Pillow Party Massacre aims for that classic 80s slasher feel with the heroines in various stages of undress as they try to survive a costume clad killer in a cabin in the woods.
Once the murders finally crank up, the film gets more interesting but a lousy final act and reveal undo any slowly built goodwill for what could have been a mildly satisfying nostalgia horror thriller.
A group of friends reunite two years after an April Fools prank gone bad. The Panther Squad — Sam (Laura Welsh), Miles (Allegra Sweeney), Alana (Jax Kellington), Barb (Chynna Rae Shurts) and Mikki (Nicolette Pullen) — prank their pal, Ash (Savannah Faye Jones), by humiliating her with a fake make out session with her crush.
Ash doesn’t laugh off the prank like they assumed and instead reacts in a manner that sends her to prison.
Two years later, the Panther Squad comes together over their college summer break for a weekend at the woods.
Sam is the most in tune with their role in Ash’s fate while the others try to push past their feelings since they presume there’s nothing they can do at this point.
Just to make things more interesting, there’s an escape from the nearby prison. One of the characters mentions an escapee from a mental hospital and girls alone in a cabin sounds like a horror movie. It’s never as clever trick as the filmmakers assume to have the characters call out silly scenarios to beat the audience to the punch.
Director/screenwriter Calvin Morie McCarthy clearly has an affinity for the genre sticking closely to all the predictable yet expected tropes. In large part, McCarthy delivers on the essential beats yet can’t make them work throughout the film’s brief run time.
Whether it’s bad dialogue or questionable choices, the film doesn’t hold up to even the most basic horror movie logic.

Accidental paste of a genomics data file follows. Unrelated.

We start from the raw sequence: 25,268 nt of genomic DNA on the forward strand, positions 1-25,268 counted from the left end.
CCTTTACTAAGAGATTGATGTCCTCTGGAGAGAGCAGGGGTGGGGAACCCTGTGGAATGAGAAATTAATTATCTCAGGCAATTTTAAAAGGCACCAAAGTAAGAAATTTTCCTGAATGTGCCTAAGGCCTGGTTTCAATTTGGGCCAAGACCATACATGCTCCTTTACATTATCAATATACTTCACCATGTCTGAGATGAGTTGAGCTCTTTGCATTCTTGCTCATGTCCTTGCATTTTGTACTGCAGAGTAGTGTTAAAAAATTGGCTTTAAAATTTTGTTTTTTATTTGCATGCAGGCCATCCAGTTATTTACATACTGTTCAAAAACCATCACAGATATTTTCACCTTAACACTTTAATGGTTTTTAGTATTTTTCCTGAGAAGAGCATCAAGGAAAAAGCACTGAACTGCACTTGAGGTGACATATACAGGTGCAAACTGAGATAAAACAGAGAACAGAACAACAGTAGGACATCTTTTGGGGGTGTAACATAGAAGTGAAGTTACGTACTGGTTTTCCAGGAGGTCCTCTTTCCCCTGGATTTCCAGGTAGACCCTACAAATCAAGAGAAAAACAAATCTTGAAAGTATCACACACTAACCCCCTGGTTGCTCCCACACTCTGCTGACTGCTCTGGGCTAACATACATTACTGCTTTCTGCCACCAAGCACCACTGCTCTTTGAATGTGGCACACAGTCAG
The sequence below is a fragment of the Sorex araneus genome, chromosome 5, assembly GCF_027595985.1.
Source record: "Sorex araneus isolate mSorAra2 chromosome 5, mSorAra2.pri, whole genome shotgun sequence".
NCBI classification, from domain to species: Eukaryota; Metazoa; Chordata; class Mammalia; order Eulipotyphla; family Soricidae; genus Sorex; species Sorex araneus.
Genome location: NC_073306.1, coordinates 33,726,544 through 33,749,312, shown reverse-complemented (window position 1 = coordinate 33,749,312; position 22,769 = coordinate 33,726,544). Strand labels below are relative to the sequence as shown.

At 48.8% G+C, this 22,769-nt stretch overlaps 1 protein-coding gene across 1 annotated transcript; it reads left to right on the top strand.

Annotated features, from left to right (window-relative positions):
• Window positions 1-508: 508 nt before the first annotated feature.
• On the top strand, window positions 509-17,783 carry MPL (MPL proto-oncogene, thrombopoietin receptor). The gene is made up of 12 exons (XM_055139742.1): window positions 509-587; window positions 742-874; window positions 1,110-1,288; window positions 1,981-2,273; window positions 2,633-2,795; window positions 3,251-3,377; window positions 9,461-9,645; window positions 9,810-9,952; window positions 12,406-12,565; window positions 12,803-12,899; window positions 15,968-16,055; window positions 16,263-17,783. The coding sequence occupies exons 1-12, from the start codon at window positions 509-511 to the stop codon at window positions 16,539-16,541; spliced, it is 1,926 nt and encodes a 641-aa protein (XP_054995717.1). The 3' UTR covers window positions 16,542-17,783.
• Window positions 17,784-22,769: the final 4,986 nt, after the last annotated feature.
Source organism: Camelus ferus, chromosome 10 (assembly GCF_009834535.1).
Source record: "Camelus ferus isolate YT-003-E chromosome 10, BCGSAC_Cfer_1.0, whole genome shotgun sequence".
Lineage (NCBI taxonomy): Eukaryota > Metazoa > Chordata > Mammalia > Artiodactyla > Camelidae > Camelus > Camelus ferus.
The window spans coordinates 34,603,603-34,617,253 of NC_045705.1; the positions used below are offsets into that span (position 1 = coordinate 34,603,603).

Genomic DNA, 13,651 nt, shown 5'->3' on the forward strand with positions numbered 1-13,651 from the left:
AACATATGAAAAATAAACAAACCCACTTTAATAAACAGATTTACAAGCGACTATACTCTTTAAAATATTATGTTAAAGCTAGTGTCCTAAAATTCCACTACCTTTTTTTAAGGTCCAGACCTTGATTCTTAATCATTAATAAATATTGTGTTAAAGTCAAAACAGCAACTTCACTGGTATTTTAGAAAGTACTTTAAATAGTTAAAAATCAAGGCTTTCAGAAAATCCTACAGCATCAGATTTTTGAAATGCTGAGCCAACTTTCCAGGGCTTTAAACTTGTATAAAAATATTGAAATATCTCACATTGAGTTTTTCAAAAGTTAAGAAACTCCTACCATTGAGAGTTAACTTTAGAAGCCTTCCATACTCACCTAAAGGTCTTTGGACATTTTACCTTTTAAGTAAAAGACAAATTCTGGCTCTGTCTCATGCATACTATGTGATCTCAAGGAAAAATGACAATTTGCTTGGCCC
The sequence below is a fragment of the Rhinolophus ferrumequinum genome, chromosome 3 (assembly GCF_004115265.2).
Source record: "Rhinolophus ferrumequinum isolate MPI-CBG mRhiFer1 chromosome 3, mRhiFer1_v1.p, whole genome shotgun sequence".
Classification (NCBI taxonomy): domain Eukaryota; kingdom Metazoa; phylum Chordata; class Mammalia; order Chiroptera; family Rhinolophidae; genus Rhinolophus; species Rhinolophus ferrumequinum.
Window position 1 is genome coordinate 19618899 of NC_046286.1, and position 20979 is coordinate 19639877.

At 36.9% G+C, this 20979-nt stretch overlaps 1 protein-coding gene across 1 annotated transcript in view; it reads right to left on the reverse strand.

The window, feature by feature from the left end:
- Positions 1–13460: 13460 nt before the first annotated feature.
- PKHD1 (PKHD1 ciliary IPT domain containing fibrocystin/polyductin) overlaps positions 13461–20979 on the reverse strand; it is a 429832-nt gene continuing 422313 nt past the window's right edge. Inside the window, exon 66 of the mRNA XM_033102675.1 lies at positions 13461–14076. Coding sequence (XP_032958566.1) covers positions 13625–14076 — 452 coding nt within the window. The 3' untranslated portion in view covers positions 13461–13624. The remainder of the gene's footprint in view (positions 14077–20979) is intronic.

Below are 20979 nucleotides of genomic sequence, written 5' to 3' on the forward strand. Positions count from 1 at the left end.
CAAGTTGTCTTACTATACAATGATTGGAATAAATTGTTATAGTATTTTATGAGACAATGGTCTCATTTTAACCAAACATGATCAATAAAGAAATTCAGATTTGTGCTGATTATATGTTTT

Give McCarthy credit for making good on the title with a slow-mo topless pillow fight for no legitimate reason. Admittedly with the title there’s no reason to suddenly demand some high-level horror from a movie called Pillow Party Massacre.
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Surprisingly for a low budget horror film the performances are mostly decent. The killer delivers the worst, which ironically kills the final act deader than any murder.
The soundtrack leans heavy into 80s synth pop even while the film is set in the modern era with cell phones that get crappy reception in the mountains.
McCarthy opts to shoot from the killer’s POV too often, which quickly gets old especially with the combination of the Darth Vader-like heavy breathing.
There’s some decent kill scenes that largely overcome the meager budget. The kills definitely capture that inspired 80s slasher vibe even if some of the practical effects look dated.
McCarthy ’s decision to go for some CGI kills wasn’t the best option as these look excessively cheap and low-budget. It’s a case where Montgomery’s commendable effort to diversify the kills is adversely affected by the costs.
One significant problem is McCarthy struggles to find the most effective camera angles often making scenes more disorienting than necessary.
Another annoyance is the killer is weirdly inconsistent with their murder weapons. The iconic ones have a signature tool of death and dismemberment — think a chainsaw, machete, butcher knife or razor claws. Here, the killer regularly trades out a weapon like a machete for something basic like a bag of rocks. This feels even sillier with the reveal of the killer, which retroactively casts some serious doubts on earlier kills.
Slasher fans are traditionally the least discerning of horror aficionados. Stick to the basic tenants and they’re generally happy with a B-level effort.
Pillow Party Massacre comes close to making good on its premise, but ultimately hits a little too soft to be an effective slasher.
Rating: 4 out of 10
Photo Credit: Breaking Glass Pictures